Innovation or Creativity?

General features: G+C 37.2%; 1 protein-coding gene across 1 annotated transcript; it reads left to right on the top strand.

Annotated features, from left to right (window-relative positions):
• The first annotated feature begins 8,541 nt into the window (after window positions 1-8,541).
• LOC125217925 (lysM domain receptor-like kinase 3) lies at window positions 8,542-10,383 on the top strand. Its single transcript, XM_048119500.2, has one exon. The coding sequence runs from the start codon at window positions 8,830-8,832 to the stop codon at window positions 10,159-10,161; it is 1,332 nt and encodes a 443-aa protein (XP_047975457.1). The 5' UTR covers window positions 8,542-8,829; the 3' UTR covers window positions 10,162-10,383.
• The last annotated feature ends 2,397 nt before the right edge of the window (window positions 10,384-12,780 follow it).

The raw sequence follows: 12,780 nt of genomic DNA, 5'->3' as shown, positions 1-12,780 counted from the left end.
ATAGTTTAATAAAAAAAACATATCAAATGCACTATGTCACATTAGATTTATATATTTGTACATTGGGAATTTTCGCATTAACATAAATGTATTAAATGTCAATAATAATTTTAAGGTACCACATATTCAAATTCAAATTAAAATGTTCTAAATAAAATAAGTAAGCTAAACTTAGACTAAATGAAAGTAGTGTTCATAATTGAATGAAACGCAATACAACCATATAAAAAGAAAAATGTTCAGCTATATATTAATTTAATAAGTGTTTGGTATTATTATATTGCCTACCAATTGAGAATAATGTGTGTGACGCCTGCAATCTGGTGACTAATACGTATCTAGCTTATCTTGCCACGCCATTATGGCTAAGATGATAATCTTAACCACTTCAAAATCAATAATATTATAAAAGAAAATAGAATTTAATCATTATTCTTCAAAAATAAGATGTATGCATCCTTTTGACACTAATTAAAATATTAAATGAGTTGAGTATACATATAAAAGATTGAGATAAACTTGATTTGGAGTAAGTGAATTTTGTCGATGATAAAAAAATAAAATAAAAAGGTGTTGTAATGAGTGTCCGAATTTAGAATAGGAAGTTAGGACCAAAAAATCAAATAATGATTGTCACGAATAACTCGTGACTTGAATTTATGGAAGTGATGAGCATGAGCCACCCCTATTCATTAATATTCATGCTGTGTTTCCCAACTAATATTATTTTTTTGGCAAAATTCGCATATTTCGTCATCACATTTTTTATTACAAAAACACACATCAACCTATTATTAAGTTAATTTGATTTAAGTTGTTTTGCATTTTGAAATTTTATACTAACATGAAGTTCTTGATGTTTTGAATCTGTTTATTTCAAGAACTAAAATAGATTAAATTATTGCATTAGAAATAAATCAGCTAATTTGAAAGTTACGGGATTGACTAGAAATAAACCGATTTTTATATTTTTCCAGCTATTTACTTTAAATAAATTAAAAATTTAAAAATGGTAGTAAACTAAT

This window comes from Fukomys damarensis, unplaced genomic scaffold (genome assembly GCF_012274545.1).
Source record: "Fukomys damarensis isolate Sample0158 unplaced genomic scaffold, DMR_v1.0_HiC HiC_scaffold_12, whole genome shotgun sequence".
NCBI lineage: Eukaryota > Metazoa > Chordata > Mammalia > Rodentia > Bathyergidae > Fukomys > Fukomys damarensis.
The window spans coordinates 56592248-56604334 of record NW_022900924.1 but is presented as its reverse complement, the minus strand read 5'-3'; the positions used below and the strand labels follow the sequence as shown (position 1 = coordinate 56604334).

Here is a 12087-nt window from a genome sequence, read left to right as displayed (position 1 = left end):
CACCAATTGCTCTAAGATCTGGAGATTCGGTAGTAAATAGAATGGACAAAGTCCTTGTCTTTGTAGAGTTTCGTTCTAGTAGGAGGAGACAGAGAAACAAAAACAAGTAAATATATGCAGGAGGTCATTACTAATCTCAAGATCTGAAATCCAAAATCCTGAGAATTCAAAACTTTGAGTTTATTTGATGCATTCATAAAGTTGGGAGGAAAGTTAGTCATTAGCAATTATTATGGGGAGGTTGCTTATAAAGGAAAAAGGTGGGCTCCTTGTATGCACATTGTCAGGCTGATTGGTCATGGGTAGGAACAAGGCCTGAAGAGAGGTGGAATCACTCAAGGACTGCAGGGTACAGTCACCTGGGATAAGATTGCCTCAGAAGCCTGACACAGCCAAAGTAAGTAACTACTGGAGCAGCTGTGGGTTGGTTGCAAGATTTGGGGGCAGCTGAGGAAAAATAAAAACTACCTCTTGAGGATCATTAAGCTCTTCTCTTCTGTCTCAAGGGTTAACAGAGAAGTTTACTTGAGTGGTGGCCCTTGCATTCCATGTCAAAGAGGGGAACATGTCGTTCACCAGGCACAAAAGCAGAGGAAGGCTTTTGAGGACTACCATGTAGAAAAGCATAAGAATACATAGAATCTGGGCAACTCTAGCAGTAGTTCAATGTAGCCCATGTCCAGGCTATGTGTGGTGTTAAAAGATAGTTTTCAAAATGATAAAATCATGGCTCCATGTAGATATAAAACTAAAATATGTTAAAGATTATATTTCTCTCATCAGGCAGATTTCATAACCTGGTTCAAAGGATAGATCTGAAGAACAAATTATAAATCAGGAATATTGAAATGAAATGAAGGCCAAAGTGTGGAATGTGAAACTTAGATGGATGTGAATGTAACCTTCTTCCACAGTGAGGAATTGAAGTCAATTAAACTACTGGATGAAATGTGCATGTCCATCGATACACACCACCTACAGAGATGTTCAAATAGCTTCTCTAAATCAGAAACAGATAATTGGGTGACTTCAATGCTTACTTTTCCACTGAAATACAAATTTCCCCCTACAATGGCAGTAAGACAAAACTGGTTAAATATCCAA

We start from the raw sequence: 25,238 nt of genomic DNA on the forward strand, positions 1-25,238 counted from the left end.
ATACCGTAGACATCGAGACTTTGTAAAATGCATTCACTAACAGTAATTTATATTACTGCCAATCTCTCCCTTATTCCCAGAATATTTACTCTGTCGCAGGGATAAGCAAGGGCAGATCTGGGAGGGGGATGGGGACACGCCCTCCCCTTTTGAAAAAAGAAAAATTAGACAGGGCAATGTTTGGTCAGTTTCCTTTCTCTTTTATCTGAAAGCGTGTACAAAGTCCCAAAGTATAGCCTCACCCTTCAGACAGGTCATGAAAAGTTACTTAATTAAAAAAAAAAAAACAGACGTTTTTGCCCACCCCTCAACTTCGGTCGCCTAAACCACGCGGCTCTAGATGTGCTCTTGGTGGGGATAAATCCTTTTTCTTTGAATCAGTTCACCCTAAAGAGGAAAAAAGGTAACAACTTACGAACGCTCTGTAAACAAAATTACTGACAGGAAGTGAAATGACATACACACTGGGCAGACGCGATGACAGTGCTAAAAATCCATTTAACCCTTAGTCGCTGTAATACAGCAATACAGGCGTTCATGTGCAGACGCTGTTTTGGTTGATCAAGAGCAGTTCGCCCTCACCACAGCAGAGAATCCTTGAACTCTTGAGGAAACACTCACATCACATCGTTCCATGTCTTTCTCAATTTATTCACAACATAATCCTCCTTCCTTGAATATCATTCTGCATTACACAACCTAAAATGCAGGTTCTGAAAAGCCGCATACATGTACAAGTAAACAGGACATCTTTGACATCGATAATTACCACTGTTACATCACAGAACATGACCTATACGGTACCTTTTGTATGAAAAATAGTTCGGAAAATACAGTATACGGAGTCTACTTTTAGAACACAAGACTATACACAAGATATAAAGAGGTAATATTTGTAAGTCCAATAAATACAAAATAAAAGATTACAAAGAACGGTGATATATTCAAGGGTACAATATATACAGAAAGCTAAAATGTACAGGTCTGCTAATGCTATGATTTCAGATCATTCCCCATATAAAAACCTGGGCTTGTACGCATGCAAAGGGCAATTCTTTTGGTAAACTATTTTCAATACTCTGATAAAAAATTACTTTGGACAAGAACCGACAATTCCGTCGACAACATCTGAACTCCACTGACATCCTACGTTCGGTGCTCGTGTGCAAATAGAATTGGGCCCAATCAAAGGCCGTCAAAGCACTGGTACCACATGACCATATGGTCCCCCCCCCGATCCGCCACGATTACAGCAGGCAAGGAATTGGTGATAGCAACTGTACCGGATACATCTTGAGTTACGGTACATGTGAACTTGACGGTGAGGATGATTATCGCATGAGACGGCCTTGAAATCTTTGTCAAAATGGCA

Believe it or not student created pumpkins in our library got me to thinking about the difference between innovation and creativity. On the surface it is easy to understand the definition of innovation by George Couros, "a way of thinking that creates something new and better." But applying the definition is not so easy. The library pumpkin challenge is a great example. The pumpkin challenge provided a highly engaging opportunity for students to be creative. They were to take an ordinary pumpkin and create a book character out of the pumpkin. Creativity requires fluency, flexibility, originality, and elaboration. Students were very successful in meeting the pumpkin challenge as evident by the many creative pumpkins exhibited in the library. But for the student that took the assignment, probably unknowingly, to the next level of innovation, what made her project innovative? I have thought about the 8 characteristic of the innovator's mindset (see below) when thinking about this student's project. The student did not have a pumpkin. which began the process of thinking differently. The student took something that she had at home, paper, and transformed it by stuffing, shaping, and drawing a Dumbo to create her pumpkin. In thinking about the 8 characteristics, I would argue that she indeed was an innovator which did require her to be creative. On page 26 of the Innovative Mindset, the last sentence states, "Designing solutions with both the individuals' interests and the end goal in mind is crucial for any innovation to be successful." This student's pumpkin challenge with paper and an innovative mindset is a great example for us to consider as we think about the opportunities that we provide our students to be creative, yes, but to also have opportunities to be innovative.